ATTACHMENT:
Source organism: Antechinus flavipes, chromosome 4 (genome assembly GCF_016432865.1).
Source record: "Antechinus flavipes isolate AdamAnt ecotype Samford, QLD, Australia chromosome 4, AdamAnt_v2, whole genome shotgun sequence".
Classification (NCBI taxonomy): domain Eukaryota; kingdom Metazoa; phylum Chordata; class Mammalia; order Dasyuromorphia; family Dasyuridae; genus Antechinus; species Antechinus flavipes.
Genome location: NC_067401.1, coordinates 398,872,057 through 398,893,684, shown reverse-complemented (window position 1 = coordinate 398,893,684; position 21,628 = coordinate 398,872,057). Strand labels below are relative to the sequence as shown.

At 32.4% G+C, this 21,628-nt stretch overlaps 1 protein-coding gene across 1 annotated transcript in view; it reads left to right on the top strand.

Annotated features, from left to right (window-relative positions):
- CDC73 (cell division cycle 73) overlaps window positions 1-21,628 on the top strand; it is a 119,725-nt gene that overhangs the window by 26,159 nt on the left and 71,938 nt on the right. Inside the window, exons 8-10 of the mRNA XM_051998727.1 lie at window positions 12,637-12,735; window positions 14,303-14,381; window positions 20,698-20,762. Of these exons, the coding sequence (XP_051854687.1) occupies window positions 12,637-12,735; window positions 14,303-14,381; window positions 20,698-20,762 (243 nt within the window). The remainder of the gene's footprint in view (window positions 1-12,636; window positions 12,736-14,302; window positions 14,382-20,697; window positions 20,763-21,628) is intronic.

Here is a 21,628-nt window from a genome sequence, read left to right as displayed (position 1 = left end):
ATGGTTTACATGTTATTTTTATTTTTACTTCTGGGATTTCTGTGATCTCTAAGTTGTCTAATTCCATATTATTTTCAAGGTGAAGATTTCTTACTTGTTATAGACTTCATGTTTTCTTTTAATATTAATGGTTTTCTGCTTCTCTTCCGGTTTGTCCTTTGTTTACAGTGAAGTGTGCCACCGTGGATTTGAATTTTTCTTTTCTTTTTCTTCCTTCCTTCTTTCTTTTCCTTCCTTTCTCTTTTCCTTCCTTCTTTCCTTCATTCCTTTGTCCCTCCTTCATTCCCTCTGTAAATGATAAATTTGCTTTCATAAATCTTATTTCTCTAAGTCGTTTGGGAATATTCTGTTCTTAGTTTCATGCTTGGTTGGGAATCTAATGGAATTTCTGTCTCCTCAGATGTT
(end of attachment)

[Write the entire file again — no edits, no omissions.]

Source organism: Antechinus flavipes, chromosome 4 (genome assembly GCF_016432865.1).
Source record: "Antechinus flavipes isolate AdamAnt ecotype Samford, QLD, Australia chromosome 4, AdamAnt_v2, whole genome shotgun sequence".
Classification (NCBI taxonomy): domain Eukaryota; kingdom Metazoa; phylum Chordata; class Mammalia; order Dasyuromorphia; family Dasyuridae; genus Antechinus; species Antechinus flavipes.
Genome location: NC_067401.1, coordinates 398,872,057 through 398,893,684, shown reverse-complemented (window position 1 = coordinate 398,893,684; position 21,628 = coordinate 398,872,057). Strand labels below are relative to the sequence as shown.

At 32.4% G+C, this 21,628-nt stretch overlaps 1 protein-coding gene across 1 annotated transcript in view; it reads left to right on the top strand.

Annotated features, from left to right (window-relative positions):
- CDC73 (cell division cycle 73) overlaps window positions 1-21,628 on the top strand; it is a 119,725-nt gene that overhangs the window by 26,159 nt on the left and 71,938 nt on the right. Inside the window, exons 8-10 of the mRNA XM_051998727.1 lie at window positions 12,637-12,735; window positions 14,303-14,381; window positions 20,698-20,762. Of these exons, the coding sequence (XP_051854687.1) occupies window positions 12,637-12,735; window positions 14,303-14,381; window positions 20,698-20,762 (243 nt within the window). The remainder of the gene's footprint in view (window positions 1-12,636; window positions 12,736-14,302; window positions 14,382-20,697; window positions 20,763-21,628) is intronic.

Here is a 21,628-nt window from a genome sequence, read left to right as displayed (position 1 = left end):
ATGGTTTACATGTTATTTTTATTTTTACTTCTGGGATTTCTGTGATCTCTAAGTTGTCTAATTCCATATTATTTTCAAGGTGAAGATTTCTTACTTGTTATAGACTTCATGTTTTCTTTTAATATTAATGGTTTTCTGCTTCTCTTCCGGTTTGTCCTTTGTTTACAGTGAAGTGTGCCACCGTGGATTTGAATTTTTCTTTTCTTTTTCTTCCTTCCTTCTTTCTTTTCCTTCCTTTCTCTTTTCCTTCCTTCTTTCCTTCATTCCTTTGTCCCTCCTTCATTCCCTCTGTAAATGATAAATTTGCTTTCATAAATCTTATTTCTCTAAGTCGTTTGGGAATATTCTGTTCTTAGTTTCATGCTTGGTTGGGAATCTAATGGAATTTCTGTCTCCTCAGATGTT